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Mr. and Mrs. Smith of 33 Banks St. are the first Cambridge couple to disappear. Melanie first met Mrs. Smith three years earlier at her weekly weaving hologroup. In what was her first holographic projection, Mrs. Smith spoke as a guest instructor on the near-extinct craft of Lavar Kerman carpet weaving. Mrs. Smith had studied under the Persian master Farshid Kiyanfar a year before he was killed during the Iran War in the 2013 atomic strike by the private contractor Shield, formerly Xe, formerly Blackwater. Mrs. Smith’s weaving virtuosity and collection of exquisite handwoven carpets awed the class. Most of them were still working on their first niqab.
(The veil-with-miniskirt combo entered the fashion mainstream when Iranian-French designer Aisha first unveiled her Niqab Series during the 2021 Milan Fashion Week. It offered over-privileged youth an outlet for undisruptive rebellious expression, making it popular on elite campuses like Harvard. Handwoven niqabs and skirts commanded even more respect).
The rise of holographic projection had allegedly redefined the preconditions for friendship and community. The three major holograph providers, which merged into one megacompany in 2018, heralded holographic communication as a revolution in human interaction. Genuine, face-to-face human exchanges, they claimed, were no longer geographically restrictive. Holoadvert catch phrases like “Why Be Lonely” and “End Global Loneliness” covered the airtrams. Within a decade, holography overtook cell phone communication as the industry standard.
Although Melanie conducts cutting edge genetic research, she lacks utopian technologic enthusiasm. She prefers “real-person” exchanges, as the unfashionable practice of meeting in flesh is now called. Also, she never shared her peers’ retro-fetishist romanticization of weaving. Weaving is simply a meditative relief and creative complement to her lab work.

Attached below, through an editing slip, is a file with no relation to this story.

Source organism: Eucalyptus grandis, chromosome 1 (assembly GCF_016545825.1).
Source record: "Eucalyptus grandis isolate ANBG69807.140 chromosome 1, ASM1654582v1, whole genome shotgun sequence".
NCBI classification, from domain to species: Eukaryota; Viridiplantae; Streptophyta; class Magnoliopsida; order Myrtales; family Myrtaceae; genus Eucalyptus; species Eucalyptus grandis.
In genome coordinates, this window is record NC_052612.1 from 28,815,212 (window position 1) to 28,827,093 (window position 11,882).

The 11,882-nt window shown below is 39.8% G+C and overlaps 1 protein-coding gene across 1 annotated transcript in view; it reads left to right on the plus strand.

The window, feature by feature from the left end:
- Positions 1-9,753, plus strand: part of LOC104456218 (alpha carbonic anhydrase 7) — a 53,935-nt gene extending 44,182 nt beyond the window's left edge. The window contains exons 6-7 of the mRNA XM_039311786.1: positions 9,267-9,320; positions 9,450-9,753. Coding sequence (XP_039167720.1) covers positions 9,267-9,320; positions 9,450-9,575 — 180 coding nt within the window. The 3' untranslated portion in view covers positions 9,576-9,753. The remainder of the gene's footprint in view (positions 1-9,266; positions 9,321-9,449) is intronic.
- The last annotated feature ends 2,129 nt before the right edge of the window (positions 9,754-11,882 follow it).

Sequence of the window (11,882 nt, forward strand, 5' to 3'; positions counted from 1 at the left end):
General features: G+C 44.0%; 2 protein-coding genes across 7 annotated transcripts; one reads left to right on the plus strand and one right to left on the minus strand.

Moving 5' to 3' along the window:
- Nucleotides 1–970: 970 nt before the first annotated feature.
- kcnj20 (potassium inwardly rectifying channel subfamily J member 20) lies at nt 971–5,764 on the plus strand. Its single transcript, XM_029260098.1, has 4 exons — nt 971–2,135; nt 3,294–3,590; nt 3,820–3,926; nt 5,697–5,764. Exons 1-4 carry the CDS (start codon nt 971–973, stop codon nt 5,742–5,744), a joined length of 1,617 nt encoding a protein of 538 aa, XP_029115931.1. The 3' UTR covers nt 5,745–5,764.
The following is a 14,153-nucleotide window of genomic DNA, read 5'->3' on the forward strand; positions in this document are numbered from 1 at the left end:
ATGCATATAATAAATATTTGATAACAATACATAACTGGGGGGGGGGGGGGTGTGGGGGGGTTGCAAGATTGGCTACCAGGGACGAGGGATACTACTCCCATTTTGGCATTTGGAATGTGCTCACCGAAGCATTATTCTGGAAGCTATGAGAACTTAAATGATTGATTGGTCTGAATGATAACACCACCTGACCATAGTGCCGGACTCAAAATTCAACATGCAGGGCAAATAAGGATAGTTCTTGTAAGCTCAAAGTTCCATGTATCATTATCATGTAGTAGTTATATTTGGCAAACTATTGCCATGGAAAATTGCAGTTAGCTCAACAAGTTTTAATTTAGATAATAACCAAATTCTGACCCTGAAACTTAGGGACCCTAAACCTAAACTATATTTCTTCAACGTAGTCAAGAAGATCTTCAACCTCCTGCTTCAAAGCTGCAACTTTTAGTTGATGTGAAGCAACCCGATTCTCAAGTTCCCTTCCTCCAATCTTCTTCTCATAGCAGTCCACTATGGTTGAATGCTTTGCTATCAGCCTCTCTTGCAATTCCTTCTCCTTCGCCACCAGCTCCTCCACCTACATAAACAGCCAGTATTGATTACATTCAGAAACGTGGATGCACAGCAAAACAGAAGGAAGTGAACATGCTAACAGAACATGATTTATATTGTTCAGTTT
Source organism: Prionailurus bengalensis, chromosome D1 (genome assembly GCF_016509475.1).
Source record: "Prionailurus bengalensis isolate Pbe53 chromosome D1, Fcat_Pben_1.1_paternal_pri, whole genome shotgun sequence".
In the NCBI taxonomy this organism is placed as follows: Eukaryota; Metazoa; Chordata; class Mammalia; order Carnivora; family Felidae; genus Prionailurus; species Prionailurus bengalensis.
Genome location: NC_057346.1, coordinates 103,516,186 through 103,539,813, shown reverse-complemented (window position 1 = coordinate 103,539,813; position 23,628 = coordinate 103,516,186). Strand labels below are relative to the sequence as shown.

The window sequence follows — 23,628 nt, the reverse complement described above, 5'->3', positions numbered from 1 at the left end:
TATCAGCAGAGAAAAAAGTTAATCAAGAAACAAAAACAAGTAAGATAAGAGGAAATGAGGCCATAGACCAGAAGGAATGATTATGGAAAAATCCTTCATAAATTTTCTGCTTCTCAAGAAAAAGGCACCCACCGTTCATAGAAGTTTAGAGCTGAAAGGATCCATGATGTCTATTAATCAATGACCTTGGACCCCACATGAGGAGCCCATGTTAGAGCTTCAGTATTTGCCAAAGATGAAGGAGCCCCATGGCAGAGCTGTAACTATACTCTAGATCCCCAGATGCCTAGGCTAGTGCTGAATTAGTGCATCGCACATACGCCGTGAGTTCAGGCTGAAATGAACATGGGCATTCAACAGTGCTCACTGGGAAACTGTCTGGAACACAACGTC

When Melanie learned Mrs. Smith lived in Cambridge she paid her a visit. Mrs. Smith took on Melanie as an apprentice, initiating her into the art of carpet weaving, while Melanie used her CloneLife connections to offer Mr. Smith – who suffered from degenerative eye conditions that had gone untreated ever since Medicare was abolished under the 2014 Freedom of Choices Act – research treatment in opthamological gene therapy, CloneLife’s safest experimental program.
Mr. Smith was among the first humans whose color blindness was reversed after an injection behind his retina of a gene that produces the color-producing protein L-opsin. Another experimental course cured his strabismic amblyopia. Mr. Smith joked his wife had unfairly pressured him to cure his lazy eye, which he’d always been fond of despite the degraded vision. Over the mantelpiece he kept a framed photograph of his younger self that displayed his stray amblyopic right eye.
No one knew exactly when the Smiths were first abducted because the elderly couple only left their apartment for Mr. Smith’s bimonthly retinal gene injections. Melanie first discovered their absence when she stopped by their apartment on a late September morning to show Mrs. Smith her latest carpet with interwoven genome designs. She doesn’t yet know that it is because of her helpful interventions that they are now dead.